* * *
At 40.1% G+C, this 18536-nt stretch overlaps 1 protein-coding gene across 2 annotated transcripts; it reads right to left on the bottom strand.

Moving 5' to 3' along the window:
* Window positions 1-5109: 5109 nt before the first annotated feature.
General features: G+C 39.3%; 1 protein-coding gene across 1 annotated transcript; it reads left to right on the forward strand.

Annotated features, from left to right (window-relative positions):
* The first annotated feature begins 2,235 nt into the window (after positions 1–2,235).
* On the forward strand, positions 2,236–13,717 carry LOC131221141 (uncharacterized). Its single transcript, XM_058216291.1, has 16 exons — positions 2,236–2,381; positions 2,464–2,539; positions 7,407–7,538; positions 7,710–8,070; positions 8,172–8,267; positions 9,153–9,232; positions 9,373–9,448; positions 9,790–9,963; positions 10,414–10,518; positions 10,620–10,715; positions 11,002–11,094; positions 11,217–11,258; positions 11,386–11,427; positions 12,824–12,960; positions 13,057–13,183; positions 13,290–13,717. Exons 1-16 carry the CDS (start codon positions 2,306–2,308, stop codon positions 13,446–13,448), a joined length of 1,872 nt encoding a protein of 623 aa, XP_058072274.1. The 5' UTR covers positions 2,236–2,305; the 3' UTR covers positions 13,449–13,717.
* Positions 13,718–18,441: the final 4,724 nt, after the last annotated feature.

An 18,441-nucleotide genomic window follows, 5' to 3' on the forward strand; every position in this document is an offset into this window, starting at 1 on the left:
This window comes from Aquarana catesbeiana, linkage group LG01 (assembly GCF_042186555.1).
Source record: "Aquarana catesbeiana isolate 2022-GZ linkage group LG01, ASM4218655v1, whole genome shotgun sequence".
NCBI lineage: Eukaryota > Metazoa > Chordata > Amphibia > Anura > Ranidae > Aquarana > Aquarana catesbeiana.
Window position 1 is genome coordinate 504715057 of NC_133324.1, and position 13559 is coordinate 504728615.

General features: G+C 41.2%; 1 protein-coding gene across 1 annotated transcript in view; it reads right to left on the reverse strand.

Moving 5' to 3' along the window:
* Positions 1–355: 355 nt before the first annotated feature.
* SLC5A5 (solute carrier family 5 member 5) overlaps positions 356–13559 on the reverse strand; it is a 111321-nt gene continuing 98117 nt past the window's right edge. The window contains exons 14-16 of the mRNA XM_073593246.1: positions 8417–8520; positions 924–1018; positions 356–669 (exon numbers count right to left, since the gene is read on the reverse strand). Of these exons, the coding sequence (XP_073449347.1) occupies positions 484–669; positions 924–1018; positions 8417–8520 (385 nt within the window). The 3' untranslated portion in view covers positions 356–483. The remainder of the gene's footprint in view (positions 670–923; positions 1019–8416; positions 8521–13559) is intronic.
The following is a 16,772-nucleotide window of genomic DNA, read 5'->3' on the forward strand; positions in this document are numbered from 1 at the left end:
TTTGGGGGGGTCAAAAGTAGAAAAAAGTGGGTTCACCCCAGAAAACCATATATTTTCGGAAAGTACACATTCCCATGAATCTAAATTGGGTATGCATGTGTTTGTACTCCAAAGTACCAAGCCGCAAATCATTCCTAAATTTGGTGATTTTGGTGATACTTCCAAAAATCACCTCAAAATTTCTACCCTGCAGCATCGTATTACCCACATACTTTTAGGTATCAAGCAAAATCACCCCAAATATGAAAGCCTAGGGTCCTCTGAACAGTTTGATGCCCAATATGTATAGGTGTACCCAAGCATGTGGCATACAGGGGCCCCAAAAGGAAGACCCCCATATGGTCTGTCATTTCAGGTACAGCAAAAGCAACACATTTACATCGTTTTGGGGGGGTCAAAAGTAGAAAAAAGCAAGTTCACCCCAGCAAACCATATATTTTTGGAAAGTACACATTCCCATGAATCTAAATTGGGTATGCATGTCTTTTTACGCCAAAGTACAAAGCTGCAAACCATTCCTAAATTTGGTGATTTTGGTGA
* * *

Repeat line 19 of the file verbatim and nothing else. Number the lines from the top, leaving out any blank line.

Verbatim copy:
TTTGGGGGGGTCAAAAGTAGAAAAAAGTGGGTTCACCCCAGAAAACCATATATTTTCGGAAAGTACACATTCCCATGAATCTAAATTGGGTATGCATGTGTTTGTACTCCAAAGTACCAAGCCGCAAATCATTCCTAAATTTGGTGATTTTGGTGATACTTCCAAAAATCACCTCAAAATTTCTACCCTGCAGCATCGTATTACCCACATACTTTTAGGTATCAAGCAAAATCACCCCAAATATGAAAGCCTAGGGTCCTCTGAACAGTTTGATGCCCAATATGTATAGGTGTACCCAAGCATGTGGCATACAGGGGCCCCAAAAGGAAGACCCCCATATGGTCTGTCATTTCAGGTACAGCAAAAGCAACACATTTACATCGTTTTGGGGGGGTCAAAAGTAGAAAAAAGCAAGTTCACCCCAGCAAACCATATATTTTTGGAAAGTACACATTCCCATGAATCTAAATTGGGTATGCATGTCTTTTTACGCCAAAGTACAAAGCTGCAAACCATTCCTAAATTTGGTGATTTTGGTGA